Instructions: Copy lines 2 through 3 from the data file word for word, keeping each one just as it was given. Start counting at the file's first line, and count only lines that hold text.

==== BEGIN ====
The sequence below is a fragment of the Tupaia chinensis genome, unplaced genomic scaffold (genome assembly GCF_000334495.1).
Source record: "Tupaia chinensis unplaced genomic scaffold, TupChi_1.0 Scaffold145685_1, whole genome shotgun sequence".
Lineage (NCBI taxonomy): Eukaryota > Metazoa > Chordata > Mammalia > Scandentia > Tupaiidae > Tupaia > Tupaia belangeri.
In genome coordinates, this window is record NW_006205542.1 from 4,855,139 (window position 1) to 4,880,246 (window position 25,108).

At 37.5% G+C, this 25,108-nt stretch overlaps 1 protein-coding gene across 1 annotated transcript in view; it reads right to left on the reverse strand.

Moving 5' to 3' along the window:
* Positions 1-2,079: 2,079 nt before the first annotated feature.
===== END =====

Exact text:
Source record: "Tupaia chinensis unplaced genomic scaffold, TupChi_1.0 Scaffold145685_1, whole genome shotgun sequence".
Lineage (NCBI taxonomy): Eukaryota > Metazoa > Chordata > Mammalia > Scandentia > Tupaiidae > Tupaia > Tupaia belangeri.